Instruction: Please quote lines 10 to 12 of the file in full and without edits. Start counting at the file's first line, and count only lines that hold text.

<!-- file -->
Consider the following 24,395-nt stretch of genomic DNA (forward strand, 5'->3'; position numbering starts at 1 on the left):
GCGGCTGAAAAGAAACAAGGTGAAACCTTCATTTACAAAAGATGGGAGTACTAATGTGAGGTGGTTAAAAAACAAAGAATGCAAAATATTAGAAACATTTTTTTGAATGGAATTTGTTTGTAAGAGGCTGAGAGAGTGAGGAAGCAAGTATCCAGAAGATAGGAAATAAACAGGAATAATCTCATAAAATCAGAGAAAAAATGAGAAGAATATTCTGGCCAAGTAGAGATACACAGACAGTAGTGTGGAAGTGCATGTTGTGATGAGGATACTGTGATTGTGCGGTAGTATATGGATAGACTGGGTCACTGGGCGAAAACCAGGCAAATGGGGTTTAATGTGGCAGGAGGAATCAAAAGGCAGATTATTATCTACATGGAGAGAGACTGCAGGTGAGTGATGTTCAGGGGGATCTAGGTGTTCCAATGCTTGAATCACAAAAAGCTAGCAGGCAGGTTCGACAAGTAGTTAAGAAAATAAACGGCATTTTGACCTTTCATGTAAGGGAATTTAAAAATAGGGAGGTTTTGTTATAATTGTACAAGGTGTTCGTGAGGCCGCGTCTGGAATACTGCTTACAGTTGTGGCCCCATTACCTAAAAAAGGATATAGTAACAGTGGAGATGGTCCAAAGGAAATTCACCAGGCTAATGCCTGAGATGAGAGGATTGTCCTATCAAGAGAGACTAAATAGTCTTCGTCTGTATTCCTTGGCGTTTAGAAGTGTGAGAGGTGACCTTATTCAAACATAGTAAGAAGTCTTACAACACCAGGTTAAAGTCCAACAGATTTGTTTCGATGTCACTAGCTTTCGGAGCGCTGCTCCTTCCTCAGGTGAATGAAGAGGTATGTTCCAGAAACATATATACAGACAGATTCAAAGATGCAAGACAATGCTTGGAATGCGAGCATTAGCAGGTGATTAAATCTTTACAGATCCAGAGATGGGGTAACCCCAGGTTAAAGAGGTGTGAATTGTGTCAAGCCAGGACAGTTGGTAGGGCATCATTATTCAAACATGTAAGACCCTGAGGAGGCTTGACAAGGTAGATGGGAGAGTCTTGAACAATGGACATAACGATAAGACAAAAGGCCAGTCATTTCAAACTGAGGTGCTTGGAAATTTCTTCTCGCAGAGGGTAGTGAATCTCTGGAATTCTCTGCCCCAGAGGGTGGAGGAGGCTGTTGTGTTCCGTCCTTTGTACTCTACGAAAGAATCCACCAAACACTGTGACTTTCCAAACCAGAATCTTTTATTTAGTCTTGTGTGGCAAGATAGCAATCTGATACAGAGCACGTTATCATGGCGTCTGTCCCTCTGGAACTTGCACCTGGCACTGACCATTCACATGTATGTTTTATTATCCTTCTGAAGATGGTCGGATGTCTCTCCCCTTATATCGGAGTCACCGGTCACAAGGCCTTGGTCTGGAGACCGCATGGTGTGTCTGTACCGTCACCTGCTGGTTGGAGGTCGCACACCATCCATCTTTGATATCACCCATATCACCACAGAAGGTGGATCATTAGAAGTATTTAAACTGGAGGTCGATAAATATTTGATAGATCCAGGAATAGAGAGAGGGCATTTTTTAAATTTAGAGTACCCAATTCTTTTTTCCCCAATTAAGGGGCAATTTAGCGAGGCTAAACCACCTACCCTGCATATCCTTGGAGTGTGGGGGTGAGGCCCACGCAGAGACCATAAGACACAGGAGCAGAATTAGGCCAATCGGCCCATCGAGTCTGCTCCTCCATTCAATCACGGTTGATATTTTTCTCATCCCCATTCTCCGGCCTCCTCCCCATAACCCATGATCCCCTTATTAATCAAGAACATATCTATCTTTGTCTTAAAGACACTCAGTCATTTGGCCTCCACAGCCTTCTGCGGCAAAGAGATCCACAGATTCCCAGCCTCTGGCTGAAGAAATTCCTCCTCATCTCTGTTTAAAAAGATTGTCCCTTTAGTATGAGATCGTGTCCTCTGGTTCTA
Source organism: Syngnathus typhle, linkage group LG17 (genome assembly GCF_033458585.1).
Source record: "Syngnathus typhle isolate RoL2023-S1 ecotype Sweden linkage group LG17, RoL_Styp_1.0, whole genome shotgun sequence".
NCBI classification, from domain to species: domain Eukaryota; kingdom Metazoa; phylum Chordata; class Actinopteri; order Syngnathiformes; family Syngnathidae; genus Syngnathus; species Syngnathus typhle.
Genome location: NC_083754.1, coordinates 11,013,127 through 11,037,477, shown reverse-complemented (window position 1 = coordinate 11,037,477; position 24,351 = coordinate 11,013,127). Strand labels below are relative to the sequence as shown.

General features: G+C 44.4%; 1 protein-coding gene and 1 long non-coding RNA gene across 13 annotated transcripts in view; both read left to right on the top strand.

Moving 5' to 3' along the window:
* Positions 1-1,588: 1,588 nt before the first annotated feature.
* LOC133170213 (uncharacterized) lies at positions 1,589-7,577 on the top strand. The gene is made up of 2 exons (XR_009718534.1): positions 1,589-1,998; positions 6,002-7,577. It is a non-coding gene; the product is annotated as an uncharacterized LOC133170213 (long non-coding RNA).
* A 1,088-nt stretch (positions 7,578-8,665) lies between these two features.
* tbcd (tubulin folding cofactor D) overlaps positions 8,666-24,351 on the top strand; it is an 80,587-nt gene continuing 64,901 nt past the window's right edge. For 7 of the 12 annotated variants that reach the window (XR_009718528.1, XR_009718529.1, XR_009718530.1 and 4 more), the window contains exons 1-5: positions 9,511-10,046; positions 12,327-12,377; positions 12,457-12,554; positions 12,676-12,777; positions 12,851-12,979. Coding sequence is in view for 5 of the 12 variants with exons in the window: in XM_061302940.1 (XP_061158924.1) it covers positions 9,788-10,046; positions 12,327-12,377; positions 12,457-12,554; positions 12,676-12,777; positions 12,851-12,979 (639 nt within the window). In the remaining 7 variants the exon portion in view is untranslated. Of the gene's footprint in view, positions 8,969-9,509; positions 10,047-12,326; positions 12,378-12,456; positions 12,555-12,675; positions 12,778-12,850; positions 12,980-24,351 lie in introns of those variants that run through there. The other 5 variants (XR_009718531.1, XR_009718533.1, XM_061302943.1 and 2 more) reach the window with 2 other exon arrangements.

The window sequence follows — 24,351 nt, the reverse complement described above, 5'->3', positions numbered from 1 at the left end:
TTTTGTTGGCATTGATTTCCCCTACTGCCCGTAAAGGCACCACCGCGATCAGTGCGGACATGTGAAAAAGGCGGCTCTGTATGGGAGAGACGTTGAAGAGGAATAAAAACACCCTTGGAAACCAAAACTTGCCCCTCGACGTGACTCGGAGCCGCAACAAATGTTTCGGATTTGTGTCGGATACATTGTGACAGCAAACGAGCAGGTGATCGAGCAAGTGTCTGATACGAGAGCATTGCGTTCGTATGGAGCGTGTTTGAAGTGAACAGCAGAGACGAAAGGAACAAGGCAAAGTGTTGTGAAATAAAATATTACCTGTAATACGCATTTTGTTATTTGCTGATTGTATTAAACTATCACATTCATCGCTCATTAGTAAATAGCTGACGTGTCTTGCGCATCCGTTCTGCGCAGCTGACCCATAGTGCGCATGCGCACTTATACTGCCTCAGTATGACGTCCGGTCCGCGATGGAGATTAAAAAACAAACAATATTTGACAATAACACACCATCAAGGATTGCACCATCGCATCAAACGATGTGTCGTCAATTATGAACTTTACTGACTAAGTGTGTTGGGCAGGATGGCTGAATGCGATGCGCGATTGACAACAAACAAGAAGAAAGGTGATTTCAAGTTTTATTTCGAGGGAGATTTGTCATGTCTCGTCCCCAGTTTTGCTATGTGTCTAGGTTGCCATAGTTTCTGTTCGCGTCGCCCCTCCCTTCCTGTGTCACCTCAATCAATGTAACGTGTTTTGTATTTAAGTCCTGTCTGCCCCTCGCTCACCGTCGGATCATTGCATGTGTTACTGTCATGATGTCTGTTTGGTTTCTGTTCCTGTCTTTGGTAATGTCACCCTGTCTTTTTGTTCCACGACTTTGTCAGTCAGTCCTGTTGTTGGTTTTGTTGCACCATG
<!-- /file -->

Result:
* LOC133170213 (uncharacterized) lies at positions 1,589-7,577 on the top strand. The gene is made up of 2 exons (XR_009718534.1): positions 1,589-1,998; positions 6,002-7,577. It is a non-coding gene; the product is annotated as an uncharacterized LOC133170213 (long non-coding RNA).
* A 1,088-nt stretch (positions 7,578-8,665) lies between these two features.
* tbcd (tubulin folding cofactor D) overlaps positions 8,666-24,351 on the top strand; it is an 80,587-nt gene continuing 64,901 nt past the window's right edge. For 7 of the 12 annotated variants that reach the window (XR_009718528.1, XR_009718529.1, XR_009718530.1 and 4 more), the window contains exons 1-5: positions 9,511-10,046; positions 12,327-12,377; positions 12,457-12,554; positions 12,676-12,777; positions 12,851-12,979. Coding sequence is in view for 5 of the 12 variants with exons in the window: in XM_061302940.1 (XP_061158924.1) it covers positions 9,788-10,046; positions 12,327-12,377; positions 12,457-12,554; positions 12,676-12,777; positions 12,851-12,979 (639 nt within the window). In the remaining 7 variants the exon portion in view is untranslated. Of the gene's footprint in view, positions 8,969-9,509; positions 10,047-12,326; positions 12,378-12,456; positions 12,555-12,675; positions 12,778-12,850; positions 12,980-24,351 lie in introns of those variants that run through there. The other 5 variants (XR_009718531.1, XR_009718533.1, XM_061302943.1 and 2 more) reach the window with 2 other exon arrangements.